A Coffee Farmer Who Opted Out of Organic Certification

Interestingly, there are farmers who choose not to seek certification as it is cumbersome and expensive to do so. The author meets one such - a Coffee Farmer in Costa Rica who uses organic cultivation methods, but does not want to pay a certifier to get the seal.

Why? “They’re expensive and they’re a lot of work. In the coffee business the guy who benefits the most is the roaster, not the farmer.” Both, the farmer who grows coffee and the roaster, have to get certified if the final coffee is to be labelled organic. The roaster is able to pass the cost to the consumer.

A Coffee Farmer who opted to not to go with Organic certification


End of the Trail: Bolivia Beans Organic

Finally, the author traces the farm in Bolivia that grows the black beans he bought from Natural Directions and finds them to be organic. His encounter with the farmer leaves a lasting impression on him. The farmer, Carayuri, is a leader of the Guarani Indigenous community in the countryside near Charagua. In addition to farming duties he teaches at the primary school.

The author finds that the farmers follow indigenous traditions that revolve around mother earth which gives the satisfaction of living well in contrast to the capitalist goal of living better. This reminded the Zizira explorers of farmers in Meghalaya. Humble, hardworking, working the land, but never exploiting it.

Walnuts – Origin not Traceable

As regards the walnuts, the author lodges a complaint with the USDA and gets a reply as a letter from the Compliance and Enforcement division of the National Organic Program’s (NOP), which says that the QAI (Quality assurance International) found no evidence that Trader Joe’s sources walnuts from Kazakhstan.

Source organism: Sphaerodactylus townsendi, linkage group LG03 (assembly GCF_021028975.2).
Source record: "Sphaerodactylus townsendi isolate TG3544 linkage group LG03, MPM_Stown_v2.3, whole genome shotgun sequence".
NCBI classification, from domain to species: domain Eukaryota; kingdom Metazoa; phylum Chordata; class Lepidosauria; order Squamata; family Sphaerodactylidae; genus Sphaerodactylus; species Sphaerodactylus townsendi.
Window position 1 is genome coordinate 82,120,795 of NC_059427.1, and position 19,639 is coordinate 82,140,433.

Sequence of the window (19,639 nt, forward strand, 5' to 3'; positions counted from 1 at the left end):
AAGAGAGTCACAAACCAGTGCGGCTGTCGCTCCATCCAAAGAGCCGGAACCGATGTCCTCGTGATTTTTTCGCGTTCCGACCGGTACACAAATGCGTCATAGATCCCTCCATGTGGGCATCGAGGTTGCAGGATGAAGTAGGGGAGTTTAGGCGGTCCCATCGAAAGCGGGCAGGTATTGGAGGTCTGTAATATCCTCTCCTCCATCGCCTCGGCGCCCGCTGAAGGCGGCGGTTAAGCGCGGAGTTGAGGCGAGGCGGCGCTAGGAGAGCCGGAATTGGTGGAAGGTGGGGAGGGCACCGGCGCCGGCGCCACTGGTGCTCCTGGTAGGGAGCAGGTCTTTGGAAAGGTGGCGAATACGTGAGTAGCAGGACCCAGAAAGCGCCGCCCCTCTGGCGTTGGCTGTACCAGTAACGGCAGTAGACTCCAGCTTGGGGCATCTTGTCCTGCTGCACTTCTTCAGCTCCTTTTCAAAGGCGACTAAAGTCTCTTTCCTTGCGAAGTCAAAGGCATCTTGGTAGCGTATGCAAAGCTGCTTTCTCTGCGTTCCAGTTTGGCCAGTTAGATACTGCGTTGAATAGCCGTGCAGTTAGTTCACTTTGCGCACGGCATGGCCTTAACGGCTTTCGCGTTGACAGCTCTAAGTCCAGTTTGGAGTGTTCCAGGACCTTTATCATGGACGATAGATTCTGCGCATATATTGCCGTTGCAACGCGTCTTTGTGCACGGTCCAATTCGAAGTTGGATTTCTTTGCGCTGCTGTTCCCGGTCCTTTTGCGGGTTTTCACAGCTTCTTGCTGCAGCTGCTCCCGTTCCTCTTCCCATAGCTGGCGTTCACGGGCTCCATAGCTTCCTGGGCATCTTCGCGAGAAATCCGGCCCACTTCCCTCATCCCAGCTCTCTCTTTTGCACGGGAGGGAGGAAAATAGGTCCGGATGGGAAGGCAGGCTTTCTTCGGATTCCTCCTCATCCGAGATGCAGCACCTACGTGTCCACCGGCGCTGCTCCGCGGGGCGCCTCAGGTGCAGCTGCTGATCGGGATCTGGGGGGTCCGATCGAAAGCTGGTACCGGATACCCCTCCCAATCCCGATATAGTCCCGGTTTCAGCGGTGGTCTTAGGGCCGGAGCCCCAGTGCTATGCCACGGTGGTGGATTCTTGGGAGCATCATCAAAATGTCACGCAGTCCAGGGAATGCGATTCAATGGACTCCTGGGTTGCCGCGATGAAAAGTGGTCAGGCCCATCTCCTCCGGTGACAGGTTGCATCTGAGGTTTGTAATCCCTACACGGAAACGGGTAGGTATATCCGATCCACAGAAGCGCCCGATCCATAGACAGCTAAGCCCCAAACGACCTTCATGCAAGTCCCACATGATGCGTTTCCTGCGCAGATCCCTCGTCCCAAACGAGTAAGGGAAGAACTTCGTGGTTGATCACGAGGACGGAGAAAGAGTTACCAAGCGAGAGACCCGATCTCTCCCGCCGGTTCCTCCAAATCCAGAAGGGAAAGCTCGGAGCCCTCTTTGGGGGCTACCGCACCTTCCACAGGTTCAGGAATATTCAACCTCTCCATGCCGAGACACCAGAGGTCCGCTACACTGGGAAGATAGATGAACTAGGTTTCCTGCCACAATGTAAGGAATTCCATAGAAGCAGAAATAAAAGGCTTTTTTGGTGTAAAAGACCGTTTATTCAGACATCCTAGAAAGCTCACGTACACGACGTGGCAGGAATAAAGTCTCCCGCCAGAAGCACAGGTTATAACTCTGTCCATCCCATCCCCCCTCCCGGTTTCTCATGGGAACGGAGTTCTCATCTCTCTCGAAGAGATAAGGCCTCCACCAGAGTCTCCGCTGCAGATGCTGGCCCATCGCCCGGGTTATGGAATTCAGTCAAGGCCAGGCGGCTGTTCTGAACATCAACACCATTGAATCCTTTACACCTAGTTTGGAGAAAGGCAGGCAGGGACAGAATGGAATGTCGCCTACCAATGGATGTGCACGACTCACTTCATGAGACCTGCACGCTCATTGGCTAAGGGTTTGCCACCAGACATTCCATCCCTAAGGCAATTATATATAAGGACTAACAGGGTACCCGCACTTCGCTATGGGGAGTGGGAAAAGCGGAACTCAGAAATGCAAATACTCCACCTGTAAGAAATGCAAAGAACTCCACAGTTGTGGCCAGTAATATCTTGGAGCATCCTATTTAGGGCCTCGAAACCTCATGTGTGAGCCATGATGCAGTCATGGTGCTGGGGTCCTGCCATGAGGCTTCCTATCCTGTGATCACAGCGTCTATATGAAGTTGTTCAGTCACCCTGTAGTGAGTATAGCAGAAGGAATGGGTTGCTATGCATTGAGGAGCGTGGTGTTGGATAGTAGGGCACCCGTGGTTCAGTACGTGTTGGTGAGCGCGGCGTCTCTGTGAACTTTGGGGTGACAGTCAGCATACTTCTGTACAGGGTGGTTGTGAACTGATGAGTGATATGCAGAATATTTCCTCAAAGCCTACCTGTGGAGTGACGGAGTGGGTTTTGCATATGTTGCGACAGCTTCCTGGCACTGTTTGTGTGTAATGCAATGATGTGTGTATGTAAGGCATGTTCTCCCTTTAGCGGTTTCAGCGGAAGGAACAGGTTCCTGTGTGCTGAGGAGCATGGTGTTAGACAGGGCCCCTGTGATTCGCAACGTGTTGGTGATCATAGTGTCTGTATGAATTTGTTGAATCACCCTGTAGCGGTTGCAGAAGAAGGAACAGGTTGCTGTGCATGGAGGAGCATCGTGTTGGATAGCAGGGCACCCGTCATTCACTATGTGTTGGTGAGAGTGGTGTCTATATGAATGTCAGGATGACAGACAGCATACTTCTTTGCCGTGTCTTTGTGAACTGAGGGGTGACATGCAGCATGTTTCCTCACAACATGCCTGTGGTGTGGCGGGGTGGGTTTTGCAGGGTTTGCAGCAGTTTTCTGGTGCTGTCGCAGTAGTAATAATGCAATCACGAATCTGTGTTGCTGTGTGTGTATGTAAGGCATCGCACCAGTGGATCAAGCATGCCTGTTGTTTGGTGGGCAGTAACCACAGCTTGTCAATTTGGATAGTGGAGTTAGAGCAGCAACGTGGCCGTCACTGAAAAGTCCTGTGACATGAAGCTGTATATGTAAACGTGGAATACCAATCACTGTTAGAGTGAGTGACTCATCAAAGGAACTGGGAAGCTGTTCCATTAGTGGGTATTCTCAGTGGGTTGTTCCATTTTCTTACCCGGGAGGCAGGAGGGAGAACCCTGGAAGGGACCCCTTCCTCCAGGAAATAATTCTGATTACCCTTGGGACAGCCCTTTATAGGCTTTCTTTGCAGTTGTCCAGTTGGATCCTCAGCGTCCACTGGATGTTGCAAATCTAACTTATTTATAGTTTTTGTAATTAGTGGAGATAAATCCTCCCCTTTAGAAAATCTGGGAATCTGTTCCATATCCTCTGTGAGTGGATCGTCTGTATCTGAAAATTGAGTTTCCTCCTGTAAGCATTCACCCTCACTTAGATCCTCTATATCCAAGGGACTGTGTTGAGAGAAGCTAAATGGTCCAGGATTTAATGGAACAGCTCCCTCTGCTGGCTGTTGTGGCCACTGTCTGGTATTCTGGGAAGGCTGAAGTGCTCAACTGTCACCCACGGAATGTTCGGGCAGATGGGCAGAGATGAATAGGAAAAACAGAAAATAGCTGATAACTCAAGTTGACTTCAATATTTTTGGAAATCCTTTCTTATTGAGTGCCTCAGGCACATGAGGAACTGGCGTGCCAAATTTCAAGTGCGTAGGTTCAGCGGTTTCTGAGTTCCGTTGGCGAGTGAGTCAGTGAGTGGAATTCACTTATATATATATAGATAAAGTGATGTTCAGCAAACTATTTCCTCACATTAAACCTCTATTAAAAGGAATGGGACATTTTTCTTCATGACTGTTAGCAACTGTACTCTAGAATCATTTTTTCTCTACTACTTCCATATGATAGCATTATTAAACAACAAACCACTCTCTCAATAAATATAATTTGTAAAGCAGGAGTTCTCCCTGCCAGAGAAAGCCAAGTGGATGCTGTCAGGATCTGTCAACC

So, the mystery of the source of the rancid walnuts from a packet labeled Organic, was not solved. The packet said ‘sourced from Kazakhstan’, but the letter from NOP said Trader Joe’s did not source walnuts from Kazakhstan. Duh!

What Ails Organic Industry?

The author ends the books with a list of ‘flaws’ that plague organic commerce:
  • There is lack of business transparency in the International organic food industry.
  • There are inherent conflicts of interest when the farmers and the food processors are inspected and certified organic and then pay the inspection and certification operators for their services.

The Answer?

The answer, according to the author, Dr. Peter Laufer:

The Wild Organic West is ripe with opportunities for hustlers. Labels distract, mislead and lie. Grow your own. Know your farmer. Or buy organic labels with your fingers crossed.
This is some book. For now, a strong message to Zizira is to continue to know the farmers from whom we source produce for our produce and to double check that they follow practices that will qualify as organic. Have you read this book? Do you have anything else to share about Organic labels? Share please. Can’t wait to hear.